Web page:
Vietnam authorities release American pro-democracy activist Daniel Mullen at 2:57 PM ET
[JURIST] Vietnamese authorities on Wednesday released and deported Vietnamese-American pro-democracy activist Nguyen Quoc Quan after nine months of detention. Quan was arrested [JURIST report] on terrorism charges for planning protests in support of a banned group of US exiles, the Viet Tan [advocacy website]. He was released following diplomatic pressure [AP report] from the US. Vietnam and the US have been attempting to strengthen relations over a common concern over China, but Vietnam's human rights record has been a concern for the US. State Department spokesperson Victoria Nuland [official profile] welcomed [press briefing transcript] Quan's release stating that there is "no higher priority than the safety and security of US citizens abroad." Quan has reunited with his family in Los Angeles since being released.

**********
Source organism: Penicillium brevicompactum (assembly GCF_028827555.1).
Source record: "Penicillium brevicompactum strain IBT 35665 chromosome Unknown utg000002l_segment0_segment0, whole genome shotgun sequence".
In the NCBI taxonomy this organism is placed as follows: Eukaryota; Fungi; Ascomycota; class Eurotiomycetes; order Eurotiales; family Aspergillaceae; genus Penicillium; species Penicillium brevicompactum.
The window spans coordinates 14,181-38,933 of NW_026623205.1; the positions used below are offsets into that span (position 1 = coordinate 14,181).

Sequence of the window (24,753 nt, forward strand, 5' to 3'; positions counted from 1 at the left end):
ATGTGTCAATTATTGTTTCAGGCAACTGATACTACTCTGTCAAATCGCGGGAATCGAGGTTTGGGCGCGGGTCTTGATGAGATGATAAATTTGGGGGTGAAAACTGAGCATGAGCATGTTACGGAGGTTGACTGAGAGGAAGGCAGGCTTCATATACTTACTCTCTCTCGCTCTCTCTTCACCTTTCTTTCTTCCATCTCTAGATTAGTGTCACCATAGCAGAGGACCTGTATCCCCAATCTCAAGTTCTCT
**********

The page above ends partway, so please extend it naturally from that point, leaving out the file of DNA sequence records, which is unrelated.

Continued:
According to a 2012 report [JURIST report] by Human Rights Watch (HRW) [advocacy website], the Arab Spring may have inspired Vietnamese citizens to combat their oppressive government. However, Vietnam has reacted harshly and has been cracking down on pro-democracy supporters recently. Earlier this month, Vietnam convicted [JURIST report] 14 bloggers associated with Viet Tan of subversion issued prison sentences ranging from 3 to 13 years. In September a court in Vietnam sentenced [JURIST report] a number of bloggers for anti-state propaganda for defaming the Vietnamese government. In August 2011 an appeals court in Vietnam upheld [JURIST report] a seven-year sentence for a prominent rights lawyer.
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